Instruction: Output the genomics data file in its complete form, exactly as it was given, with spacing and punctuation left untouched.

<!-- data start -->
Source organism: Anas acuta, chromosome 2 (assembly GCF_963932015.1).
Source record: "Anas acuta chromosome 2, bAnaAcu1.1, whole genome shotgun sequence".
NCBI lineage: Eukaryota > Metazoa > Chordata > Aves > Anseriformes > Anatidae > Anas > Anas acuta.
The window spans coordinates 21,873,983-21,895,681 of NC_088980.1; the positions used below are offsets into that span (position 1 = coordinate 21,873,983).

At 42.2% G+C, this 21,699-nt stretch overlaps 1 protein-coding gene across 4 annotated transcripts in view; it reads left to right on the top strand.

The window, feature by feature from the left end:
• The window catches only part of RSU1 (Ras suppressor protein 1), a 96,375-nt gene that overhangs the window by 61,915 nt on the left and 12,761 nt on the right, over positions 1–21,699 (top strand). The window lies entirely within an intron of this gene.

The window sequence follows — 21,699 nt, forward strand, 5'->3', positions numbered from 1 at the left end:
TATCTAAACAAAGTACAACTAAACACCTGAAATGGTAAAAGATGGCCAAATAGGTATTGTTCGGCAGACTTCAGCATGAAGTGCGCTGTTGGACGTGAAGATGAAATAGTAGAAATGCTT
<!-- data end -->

Source organism: Anas acuta, chromosome 2 (assembly GCF_963932015.1).
Source record: "Anas acuta chromosome 2, bAnaAcu1.1, whole genome shotgun sequence".
NCBI lineage: Eukaryota > Metazoa > Chordata > Aves > Anseriformes > Anatidae > Anas > Anas acuta.
The window spans coordinates 21,873,983-21,895,681 of NC_088980.1; the positions used below are offsets into that span (position 1 = coordinate 21,873,983).

At 42.2% G+C, this 21,699-nt stretch overlaps 1 protein-coding gene across 4 annotated transcripts in view; it reads left to right on the top strand.

The window, feature by feature from the left end:
• The window catches only part of RSU1 (Ras suppressor protein 1), a 96,375-nt gene that overhangs the window by 61,915 nt on the left and 12,761 nt on the right, over positions 1–21,699 (top strand). The window lies entirely within an intron of this gene.

The window sequence follows — 21,699 nt, forward strand, 5'->3', positions numbered from 1 at the left end:
TATCTAAACAAAGTACAACTAAACACCTGAAATGGTAAAAGATGGCCAAATAGGTATTGTTCGGCAGACTTCAGCATGAAGTGCGCTGTTGGACGTGAAGATGAAATAGTAGAAATGCTT